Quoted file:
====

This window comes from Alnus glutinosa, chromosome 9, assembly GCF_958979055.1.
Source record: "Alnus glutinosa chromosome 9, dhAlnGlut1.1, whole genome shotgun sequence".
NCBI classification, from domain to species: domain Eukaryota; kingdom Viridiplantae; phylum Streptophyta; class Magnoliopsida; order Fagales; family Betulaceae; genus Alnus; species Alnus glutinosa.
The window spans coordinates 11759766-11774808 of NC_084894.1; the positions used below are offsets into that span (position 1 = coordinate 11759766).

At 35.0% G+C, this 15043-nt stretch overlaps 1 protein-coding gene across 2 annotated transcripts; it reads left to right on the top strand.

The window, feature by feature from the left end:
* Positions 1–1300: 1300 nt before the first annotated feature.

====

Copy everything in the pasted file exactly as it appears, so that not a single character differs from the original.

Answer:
This window comes from Alnus glutinosa, chromosome 9, assembly GCF_958979055.1.
Source record: "Alnus glutinosa chromosome 9, dhAlnGlut1.1, whole genome shotgun sequence".
NCBI classification, from domain to species: domain Eukaryota; kingdom Viridiplantae; phylum Streptophyta; class Magnoliopsida; order Fagales; family Betulaceae; genus Alnus; species Alnus glutinosa.
The window spans coordinates 11759766-11774808 of NC_084894.1; the positions used below are offsets into that span (position 1 = coordinate 11759766).

At 35.0% G+C, this 15043-nt stretch overlaps 1 protein-coding gene across 2 annotated transcripts; it reads left to right on the top strand.

The window, feature by feature from the left end:
* Positions 1–1300: 1300 nt before the first annotated feature.